Matthews IFA Ltd
We use cookies to ensure that we provide you with the best experience of our site. If you continue to browse our website we will assume that you are happy to receive cookies.
To learn more about how they are used please view our Cookie Policy. [X]

Is it time to panic?

With a rise in interest rates a possibility for the coming months, we answer key questions on how it could affect you.

The Governor of the Bank of England, Mark Carney, has hinted interest rates could rise by the end of 2015. Should we be worried?

Should I panic?

No, not at all. However it will be a break from the norm - remember, bank rates have been at their record lows of 0.5% since March 2009. Although rate rises will mean higher borrowing costs there is no reason to panic, as Mr Carney has repeatedly insisted that any rises would be "gradual and limited".

Last week he signalled that a rise could be as soon as the turn of the year but caveated that any external shocks could further delay a tightening (rise). Most economists expect a rate rise in early 2016 so this wasn’t much of a shock to the markets.

He also flagged that the new normal is half of what it historically was, by which he essentially means rates will rise gradually to around 2.5% over the medium term, or the next five years. 

Doesn't he warn about this all the time?

Yes, and he often has to go back on what he says. Only this week did a member of his nine-person strong committee - who had previously been against rising rates - signal that the time to start raising rates was "soon" and "not something to shrink from".

David Miles, the member in question, who retires from his post in August, had always been keen to keep rates low, so this change of tune is especially pertinent.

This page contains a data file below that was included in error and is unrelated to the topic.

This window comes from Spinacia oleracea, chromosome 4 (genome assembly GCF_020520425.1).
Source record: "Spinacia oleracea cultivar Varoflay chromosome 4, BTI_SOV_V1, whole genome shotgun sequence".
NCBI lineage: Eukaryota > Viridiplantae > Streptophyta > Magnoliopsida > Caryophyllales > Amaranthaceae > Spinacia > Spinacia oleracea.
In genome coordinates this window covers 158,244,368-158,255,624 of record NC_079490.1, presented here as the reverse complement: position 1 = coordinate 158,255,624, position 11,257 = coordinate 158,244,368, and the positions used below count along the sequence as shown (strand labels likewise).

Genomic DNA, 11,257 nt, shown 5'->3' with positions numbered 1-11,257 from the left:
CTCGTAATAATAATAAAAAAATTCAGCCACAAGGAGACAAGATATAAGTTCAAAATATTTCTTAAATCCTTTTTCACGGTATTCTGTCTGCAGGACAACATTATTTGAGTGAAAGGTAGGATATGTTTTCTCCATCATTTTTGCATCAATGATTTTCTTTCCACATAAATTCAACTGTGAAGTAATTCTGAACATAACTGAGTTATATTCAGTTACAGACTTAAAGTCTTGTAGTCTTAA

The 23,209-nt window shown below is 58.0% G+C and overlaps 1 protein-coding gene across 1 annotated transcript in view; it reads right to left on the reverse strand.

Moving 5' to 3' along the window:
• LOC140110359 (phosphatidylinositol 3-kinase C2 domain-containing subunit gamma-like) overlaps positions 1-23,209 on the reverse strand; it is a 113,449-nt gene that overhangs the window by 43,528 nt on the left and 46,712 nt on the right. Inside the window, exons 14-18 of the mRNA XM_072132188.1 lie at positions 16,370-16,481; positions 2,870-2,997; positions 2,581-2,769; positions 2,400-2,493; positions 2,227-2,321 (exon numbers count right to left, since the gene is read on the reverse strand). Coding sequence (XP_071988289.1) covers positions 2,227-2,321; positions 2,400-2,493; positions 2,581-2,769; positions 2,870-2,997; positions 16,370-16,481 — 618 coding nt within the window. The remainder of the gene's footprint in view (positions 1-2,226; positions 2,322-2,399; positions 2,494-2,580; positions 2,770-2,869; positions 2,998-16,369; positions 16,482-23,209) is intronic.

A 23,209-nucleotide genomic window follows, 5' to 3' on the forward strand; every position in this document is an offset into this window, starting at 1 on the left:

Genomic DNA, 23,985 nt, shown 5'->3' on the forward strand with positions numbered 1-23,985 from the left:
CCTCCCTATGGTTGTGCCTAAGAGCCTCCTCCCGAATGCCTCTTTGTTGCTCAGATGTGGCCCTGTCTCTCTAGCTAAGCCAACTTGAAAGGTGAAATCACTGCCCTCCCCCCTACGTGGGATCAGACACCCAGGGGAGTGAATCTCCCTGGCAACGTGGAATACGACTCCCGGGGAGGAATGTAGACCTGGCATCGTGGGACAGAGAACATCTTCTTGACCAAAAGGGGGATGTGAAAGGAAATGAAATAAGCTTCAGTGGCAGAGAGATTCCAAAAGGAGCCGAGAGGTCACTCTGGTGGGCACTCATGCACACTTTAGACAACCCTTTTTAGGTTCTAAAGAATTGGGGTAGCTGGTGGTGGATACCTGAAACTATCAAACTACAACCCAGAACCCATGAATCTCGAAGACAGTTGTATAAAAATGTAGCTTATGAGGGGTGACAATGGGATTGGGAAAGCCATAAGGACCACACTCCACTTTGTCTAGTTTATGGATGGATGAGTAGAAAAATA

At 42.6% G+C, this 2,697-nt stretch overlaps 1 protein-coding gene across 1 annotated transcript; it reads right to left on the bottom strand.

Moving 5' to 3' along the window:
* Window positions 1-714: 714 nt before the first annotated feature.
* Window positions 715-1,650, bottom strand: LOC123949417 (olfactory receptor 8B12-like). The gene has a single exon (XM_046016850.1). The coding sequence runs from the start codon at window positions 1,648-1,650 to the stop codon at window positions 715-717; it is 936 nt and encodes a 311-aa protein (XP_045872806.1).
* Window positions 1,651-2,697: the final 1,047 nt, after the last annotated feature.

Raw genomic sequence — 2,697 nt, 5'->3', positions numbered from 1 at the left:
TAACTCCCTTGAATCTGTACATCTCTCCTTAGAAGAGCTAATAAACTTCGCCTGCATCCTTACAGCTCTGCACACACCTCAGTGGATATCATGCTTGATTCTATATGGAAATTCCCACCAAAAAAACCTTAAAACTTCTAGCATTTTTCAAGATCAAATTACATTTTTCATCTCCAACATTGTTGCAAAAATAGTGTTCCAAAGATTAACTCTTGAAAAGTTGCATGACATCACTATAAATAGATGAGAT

In June 2014, Carney signalled that rates might rise within the next six months. They didn’t, so we certainly shouldn’t take his word as gospel. 

Why do rates need to go up anyway?

The economy is buoyant and - although it crept up slightly this week - the unemployment rate is at historically low levels, just 5.6%.

The danger is, if the economy "overheats" inflation could take a foothold and asset bubbles could emerge - this essentially means that people start paying more for things than they are actually worth - with painful corrections needed to realign, as we saw in the financial crisis.

But isn’t inflation 0%?

Yes, inflation is at very low levels, so the chances of overheating are small, but prices are being held back by falling oil prices, a global market over which the UK has scant control.

Won't millions of mortgage customers suffer?

Those on variable rate tracker mortgages will suffer, yes. On a hypothetical tracker mortgage monthly repayments for a £200,000 house, with a £150,000 mortgage, would increase by about £19 - or £230 a year.

If bank rates were to rise to 2.5% interest payments would rise by £165 per month, it is for this reason why many people are considering fixed-rate mortgages, which can still be acquired at very low rates.

Any good news?

The chances of a rate rise means that the pound will strengthen as global investors will earn more by parking their money in the UK than they would in say Europe. This will make imports from Europe and holidays abroad become cheaper.

Last Thursday the cost of a euro fell below 70p for the first time since autumn 2007, so at least our summer holidays are likely to be cheaper as a result. Salud!

Your session will expire in xx.xx
Continue or Log Out